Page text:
The students with disabilities representative is making its return to ASUSF Senate. After being absent for two years, the student body has voted to revive the position. Due to Senate restructuring two years ago, the position was taken away. According to the Office of Student Disability Services (SDS), 10 percent of the student population is registered as students with disabilities. “There was a desire from the student population to bring this position back to life,” said Vivian Garcia, sophomore psychology major and president of the Students with Disabilities Coalition.
According to Garcia, there is a lot that needs to be done to support students with disabilities on campus. Some supportive changes would include more wheelchair access, getting more professors to give SDS accommodations and improving organization of the Public Safety shuttle services. Kiana Martinez, senior sociology and critical diversity studies double major and current vice president of advocacy, said that the representative will be able to remind fellow senators of their privilege and that the University should be equally physically accessible to all students. “We are trying to move beyond compliance and actually being inclusive to students who have disabilities,” said Martinez.
ASUSF Senate restructured two years ago, with the idea to decrease the number of senators to resolve the issue of retention among senators and to have the positions on Senate be more intentional. During this restructuring, the vice president of advocacy position was introduced to Senate and took on the role of the students with disabilities representative. The goal was to have the VP of advocacy be in collaboration with SDS to advocate for students on campus. “We thought the VP of advocacy can do that position, but that is kind of a lot,” Martinez said. She also noted that the VP of advocacy also might not be someone who identifies as a student with disabilities, which would not truly highlight the voices of those students. According to Martinez, she and her fellow senators thought it did not make sense to take away an important position in Senate.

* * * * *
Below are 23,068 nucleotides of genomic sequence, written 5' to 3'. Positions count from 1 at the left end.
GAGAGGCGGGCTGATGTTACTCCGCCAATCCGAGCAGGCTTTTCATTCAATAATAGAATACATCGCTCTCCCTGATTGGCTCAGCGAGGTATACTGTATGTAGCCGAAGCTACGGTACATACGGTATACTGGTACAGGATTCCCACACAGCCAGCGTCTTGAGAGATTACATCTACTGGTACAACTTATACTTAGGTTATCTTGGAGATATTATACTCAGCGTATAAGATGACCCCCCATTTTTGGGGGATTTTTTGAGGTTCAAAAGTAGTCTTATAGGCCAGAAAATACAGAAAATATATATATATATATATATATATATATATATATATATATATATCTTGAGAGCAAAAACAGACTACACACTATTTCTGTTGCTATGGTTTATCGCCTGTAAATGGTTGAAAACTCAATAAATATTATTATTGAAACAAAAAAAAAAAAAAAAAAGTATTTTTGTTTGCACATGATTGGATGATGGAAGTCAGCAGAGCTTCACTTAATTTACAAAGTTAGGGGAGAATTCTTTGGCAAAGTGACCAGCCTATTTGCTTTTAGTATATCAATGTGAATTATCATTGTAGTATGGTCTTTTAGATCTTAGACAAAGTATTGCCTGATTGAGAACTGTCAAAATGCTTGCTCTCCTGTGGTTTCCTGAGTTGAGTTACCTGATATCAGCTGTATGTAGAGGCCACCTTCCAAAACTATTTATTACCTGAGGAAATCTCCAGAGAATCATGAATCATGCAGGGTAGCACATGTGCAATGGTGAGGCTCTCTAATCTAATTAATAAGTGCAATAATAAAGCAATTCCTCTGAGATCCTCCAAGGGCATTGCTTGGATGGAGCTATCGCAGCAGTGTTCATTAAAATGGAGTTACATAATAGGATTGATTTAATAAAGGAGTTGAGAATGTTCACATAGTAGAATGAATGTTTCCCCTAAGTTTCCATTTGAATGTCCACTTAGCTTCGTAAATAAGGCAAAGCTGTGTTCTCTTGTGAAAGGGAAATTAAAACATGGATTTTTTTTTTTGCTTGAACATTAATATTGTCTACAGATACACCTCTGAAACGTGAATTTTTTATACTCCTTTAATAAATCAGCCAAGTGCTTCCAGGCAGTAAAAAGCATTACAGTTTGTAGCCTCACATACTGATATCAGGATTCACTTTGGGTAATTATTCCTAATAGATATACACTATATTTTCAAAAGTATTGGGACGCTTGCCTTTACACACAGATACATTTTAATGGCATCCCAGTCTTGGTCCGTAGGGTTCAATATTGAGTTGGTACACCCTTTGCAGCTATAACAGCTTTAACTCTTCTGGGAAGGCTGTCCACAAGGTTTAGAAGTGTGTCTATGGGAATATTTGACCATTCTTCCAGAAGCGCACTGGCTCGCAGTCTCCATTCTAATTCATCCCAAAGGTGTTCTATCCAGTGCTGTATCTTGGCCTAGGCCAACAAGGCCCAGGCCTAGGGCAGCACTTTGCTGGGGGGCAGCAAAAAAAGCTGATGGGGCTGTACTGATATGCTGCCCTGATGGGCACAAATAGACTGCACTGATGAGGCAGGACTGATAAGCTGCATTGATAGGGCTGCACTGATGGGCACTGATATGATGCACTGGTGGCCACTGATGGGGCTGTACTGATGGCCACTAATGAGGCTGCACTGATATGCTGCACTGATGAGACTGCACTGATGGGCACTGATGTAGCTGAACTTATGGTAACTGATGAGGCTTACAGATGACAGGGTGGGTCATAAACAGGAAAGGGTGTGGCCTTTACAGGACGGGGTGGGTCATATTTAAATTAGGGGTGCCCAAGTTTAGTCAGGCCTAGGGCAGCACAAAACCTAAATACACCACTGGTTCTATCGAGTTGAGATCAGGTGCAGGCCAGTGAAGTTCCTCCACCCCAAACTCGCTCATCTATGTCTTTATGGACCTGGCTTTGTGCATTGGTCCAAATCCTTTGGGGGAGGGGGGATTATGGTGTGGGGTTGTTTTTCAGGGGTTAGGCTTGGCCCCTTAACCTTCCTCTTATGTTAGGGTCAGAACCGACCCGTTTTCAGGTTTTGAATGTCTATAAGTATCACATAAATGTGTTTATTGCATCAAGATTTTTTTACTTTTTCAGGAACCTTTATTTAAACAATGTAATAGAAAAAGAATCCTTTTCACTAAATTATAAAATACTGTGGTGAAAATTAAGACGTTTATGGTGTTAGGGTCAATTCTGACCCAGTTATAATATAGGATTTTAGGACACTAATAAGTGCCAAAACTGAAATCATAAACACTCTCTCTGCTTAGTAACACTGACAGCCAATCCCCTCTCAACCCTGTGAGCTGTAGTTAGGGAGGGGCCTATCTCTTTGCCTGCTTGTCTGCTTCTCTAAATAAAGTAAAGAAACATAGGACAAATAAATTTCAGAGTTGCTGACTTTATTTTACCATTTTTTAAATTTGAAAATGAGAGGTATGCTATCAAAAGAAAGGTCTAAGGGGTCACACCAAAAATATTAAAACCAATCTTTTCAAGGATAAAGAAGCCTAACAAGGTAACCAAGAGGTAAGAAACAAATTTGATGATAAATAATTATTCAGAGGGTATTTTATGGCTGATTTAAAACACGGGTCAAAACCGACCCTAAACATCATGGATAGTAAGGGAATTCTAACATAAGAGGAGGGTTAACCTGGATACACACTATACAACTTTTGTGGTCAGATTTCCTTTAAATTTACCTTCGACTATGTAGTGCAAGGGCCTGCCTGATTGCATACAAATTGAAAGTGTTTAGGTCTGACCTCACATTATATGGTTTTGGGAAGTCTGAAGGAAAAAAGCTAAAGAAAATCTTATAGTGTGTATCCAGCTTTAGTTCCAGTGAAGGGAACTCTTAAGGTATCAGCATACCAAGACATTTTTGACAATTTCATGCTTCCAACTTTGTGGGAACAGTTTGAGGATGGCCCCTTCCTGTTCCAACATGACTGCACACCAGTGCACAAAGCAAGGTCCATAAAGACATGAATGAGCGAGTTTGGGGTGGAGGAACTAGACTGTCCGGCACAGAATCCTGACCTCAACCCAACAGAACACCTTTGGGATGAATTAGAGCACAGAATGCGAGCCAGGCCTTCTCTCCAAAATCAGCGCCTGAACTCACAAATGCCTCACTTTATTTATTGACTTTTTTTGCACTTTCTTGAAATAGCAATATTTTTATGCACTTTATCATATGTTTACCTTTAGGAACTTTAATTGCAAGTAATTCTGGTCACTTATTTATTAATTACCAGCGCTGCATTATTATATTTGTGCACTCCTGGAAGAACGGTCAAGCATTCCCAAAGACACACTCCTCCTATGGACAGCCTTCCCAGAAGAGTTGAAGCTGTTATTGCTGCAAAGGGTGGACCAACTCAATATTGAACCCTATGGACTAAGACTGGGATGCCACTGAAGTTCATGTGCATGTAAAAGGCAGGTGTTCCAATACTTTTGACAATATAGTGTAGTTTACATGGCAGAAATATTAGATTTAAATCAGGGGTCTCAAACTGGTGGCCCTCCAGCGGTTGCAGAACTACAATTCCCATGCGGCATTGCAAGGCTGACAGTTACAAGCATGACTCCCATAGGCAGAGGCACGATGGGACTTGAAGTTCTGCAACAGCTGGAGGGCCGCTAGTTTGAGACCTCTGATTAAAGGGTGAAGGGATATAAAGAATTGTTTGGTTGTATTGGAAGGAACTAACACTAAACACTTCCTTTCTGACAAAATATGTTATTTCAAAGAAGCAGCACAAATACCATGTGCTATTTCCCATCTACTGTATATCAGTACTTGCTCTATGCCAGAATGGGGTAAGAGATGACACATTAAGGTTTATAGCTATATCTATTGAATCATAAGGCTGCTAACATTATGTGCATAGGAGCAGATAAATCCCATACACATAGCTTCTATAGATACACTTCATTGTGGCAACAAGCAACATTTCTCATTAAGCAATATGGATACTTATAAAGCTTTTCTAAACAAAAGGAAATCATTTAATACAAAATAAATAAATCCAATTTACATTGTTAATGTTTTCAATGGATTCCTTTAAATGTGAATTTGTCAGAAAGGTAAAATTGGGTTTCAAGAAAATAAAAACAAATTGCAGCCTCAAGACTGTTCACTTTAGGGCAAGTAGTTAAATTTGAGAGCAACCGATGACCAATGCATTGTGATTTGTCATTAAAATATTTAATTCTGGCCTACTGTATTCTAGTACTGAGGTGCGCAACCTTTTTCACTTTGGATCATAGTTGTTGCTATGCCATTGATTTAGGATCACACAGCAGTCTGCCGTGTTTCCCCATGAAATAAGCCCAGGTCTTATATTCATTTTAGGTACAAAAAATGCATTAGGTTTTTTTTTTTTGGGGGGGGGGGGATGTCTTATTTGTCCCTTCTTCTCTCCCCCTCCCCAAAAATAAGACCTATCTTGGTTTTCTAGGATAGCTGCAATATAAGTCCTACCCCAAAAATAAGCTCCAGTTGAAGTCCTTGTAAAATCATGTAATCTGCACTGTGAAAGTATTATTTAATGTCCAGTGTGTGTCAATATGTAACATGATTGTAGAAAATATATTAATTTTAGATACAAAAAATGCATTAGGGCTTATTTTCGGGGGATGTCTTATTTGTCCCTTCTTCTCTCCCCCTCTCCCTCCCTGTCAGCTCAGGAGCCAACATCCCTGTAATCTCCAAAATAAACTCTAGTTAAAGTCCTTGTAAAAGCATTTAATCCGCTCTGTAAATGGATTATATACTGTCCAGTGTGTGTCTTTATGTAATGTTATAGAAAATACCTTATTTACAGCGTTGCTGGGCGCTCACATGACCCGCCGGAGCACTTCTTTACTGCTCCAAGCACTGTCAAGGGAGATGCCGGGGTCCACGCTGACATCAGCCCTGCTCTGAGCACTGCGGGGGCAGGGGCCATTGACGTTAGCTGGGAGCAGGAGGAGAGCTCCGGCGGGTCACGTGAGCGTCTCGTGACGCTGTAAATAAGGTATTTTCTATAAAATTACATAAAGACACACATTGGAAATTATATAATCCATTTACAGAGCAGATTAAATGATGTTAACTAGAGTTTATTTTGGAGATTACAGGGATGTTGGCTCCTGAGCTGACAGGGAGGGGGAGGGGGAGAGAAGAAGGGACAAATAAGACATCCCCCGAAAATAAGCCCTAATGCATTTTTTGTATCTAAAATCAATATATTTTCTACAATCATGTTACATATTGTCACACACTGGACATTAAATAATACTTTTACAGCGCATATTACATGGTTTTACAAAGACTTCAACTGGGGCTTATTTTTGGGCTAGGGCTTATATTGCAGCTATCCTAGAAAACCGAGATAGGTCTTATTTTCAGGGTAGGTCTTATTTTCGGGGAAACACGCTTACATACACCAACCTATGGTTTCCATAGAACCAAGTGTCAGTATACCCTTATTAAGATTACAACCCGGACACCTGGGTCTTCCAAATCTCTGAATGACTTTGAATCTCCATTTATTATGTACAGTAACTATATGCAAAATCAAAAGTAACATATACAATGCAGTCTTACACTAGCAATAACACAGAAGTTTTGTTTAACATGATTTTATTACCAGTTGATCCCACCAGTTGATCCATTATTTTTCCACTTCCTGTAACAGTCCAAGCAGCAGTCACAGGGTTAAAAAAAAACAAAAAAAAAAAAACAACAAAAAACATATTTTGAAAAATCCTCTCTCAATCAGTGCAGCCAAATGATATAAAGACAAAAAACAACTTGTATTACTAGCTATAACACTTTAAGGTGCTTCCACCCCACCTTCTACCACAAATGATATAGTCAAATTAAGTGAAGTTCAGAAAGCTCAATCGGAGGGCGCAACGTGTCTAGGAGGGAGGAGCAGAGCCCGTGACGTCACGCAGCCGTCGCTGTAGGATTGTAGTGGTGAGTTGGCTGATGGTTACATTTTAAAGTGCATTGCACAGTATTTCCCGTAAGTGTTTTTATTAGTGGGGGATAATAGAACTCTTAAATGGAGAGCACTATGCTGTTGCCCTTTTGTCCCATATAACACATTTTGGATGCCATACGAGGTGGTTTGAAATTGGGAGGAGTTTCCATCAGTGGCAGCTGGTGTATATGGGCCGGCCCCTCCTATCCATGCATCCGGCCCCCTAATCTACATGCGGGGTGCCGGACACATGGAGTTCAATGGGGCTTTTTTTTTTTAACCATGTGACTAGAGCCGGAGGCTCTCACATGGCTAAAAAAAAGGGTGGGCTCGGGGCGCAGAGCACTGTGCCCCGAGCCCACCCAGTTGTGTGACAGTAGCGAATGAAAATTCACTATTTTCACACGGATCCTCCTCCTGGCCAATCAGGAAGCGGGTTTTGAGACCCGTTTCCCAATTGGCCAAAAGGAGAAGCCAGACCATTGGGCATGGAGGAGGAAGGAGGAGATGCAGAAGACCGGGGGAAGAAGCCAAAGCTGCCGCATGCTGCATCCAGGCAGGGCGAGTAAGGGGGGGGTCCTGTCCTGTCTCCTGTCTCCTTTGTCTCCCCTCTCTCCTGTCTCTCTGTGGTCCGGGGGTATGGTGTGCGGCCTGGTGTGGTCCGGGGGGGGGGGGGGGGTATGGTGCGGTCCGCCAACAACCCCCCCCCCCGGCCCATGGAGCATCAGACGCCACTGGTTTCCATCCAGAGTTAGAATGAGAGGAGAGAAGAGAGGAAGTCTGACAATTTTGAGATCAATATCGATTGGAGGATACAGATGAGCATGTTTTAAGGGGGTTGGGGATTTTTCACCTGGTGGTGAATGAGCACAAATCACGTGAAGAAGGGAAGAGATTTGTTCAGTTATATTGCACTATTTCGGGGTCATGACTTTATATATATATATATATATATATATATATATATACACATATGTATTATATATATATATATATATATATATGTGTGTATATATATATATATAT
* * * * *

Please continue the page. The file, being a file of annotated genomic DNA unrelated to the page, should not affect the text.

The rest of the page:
Garcia has been working in collaboration with Senators Sage Hapke, gender and sexual diversity representative, and Amanda Agustin, former student of color representative, this year to bring the position back to Senate. “I give them major props and am so grateful that they were willing to do all of this, outside of their regular seat responsibilities,” said Garcia. The proposal for the position to be reintroduced was initially brought to the attention of Senate on May 18, 2017. The process of actually writing the referendum began during fall 2017, where Hapke and Agustin wrote the referendum in collaboration with Garcia and the input of other students on campus. During the fall semester, the proposal was presented to the advocacy committee and then introduced to the larger Senate. In March 2018, Senate voted on the referendum and approved it to be on the ballot for the spring election.
Garcia has been considered to be appointed as the initial students with disabilities representative. “I would absolutely love to be the students with disabilities representative,” said Garcia. They are excited about the referendum being passed and are pleased with the support behind the return of this position.